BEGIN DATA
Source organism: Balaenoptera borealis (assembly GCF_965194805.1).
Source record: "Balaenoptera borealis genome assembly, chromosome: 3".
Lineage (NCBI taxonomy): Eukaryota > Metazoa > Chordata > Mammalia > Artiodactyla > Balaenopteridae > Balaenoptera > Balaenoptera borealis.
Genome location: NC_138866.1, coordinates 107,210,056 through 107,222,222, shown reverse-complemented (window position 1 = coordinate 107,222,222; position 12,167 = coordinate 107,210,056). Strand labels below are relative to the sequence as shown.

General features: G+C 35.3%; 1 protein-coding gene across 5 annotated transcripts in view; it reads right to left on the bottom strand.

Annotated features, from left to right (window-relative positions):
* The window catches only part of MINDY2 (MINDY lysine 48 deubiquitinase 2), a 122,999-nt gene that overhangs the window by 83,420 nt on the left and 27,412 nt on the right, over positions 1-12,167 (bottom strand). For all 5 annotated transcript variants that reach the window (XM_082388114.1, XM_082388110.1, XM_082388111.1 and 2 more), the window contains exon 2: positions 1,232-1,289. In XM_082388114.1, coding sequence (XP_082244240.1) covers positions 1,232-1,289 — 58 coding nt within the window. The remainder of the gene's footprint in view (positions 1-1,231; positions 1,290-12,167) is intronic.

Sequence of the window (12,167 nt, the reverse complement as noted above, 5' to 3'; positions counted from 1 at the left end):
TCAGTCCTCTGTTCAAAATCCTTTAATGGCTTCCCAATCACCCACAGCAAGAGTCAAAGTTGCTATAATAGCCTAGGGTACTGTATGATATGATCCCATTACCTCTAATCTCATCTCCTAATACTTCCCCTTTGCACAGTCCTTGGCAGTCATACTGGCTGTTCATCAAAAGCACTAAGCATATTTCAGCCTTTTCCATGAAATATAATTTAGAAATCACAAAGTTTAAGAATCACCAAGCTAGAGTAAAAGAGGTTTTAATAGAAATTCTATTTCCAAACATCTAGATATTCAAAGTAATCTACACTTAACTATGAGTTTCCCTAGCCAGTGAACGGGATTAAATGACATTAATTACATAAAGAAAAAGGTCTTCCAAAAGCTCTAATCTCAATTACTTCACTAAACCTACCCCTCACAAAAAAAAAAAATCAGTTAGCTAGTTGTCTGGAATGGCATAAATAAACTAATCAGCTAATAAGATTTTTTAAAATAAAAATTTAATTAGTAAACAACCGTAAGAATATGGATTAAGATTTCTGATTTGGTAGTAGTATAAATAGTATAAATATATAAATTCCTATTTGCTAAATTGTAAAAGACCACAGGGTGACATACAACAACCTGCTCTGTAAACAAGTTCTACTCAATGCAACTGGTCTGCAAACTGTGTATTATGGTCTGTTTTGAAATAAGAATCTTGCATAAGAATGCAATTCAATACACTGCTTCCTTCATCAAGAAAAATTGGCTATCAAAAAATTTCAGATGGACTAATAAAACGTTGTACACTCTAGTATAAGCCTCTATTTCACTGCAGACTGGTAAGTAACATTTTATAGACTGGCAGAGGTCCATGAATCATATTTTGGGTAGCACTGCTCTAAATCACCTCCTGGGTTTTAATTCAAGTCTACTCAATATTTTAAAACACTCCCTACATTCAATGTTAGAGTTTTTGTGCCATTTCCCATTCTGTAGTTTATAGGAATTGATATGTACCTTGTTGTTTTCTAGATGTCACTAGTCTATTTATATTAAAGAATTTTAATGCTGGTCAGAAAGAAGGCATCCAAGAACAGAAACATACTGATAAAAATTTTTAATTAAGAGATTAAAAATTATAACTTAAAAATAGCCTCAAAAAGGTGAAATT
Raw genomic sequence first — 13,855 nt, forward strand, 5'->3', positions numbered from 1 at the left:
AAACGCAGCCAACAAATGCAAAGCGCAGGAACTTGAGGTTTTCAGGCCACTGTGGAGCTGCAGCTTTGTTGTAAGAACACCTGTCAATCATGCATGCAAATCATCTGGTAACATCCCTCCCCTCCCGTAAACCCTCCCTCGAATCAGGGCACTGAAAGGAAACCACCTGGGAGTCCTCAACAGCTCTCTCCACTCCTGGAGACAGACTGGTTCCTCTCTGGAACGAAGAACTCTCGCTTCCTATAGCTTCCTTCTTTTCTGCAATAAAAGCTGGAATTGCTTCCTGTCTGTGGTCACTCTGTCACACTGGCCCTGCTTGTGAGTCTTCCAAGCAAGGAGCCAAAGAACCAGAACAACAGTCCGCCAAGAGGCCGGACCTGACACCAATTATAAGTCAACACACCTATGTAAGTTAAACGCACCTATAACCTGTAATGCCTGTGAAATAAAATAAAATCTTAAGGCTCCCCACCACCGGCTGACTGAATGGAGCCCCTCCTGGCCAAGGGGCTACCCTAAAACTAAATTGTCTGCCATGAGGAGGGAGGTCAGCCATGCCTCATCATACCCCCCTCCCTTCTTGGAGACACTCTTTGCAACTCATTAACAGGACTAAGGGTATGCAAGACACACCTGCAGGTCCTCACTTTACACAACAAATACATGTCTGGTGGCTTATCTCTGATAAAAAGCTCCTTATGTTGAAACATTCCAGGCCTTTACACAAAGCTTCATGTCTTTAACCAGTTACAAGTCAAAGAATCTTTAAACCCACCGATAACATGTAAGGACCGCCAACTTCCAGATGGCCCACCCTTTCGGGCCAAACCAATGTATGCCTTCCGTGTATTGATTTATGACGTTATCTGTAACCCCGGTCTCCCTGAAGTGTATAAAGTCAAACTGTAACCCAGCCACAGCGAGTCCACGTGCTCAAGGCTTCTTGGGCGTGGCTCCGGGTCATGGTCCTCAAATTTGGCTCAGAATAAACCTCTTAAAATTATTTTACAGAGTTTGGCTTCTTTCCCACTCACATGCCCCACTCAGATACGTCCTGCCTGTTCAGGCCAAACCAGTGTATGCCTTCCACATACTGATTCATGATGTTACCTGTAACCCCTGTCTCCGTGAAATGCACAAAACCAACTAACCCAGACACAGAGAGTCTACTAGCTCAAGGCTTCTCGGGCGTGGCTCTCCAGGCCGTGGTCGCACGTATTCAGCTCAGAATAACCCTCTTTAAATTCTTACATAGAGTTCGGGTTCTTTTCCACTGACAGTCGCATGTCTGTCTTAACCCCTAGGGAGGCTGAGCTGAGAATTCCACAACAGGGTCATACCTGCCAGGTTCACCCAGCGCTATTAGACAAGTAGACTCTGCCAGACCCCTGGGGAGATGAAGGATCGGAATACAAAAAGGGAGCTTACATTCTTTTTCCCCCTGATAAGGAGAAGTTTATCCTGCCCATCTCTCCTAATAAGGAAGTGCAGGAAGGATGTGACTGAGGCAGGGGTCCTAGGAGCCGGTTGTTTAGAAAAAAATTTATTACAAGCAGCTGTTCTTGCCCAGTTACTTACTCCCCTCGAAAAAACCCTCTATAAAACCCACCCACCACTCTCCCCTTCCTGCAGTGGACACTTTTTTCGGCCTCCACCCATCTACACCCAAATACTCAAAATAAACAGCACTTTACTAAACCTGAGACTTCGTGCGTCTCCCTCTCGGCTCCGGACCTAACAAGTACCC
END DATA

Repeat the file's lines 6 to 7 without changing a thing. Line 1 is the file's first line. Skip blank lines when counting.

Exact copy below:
Annotated features, from left to right (window-relative positions):
* The window catches only part of MINDY2 (MINDY lysine 48 deubiquitinase 2), a 122,999-nt gene that overhangs the window by 83,420 nt on the left and 27,412 nt on the right, over positions 1-12,167 (bottom strand). For all 5 annotated transcript variants that reach the window (XM_082388114.1, XM_082388110.1, XM_082388111.1 and 2 more), the window contains exon 2: positions 1,232-1,289. In XM_082388114.1, coding sequence (XP_082244240.1) covers positions 1,232-1,289 — 58 coding nt within the window. The remainder of the gene's footprint in view (positions 1-1,231; positions 1,290-12,167) is intronic.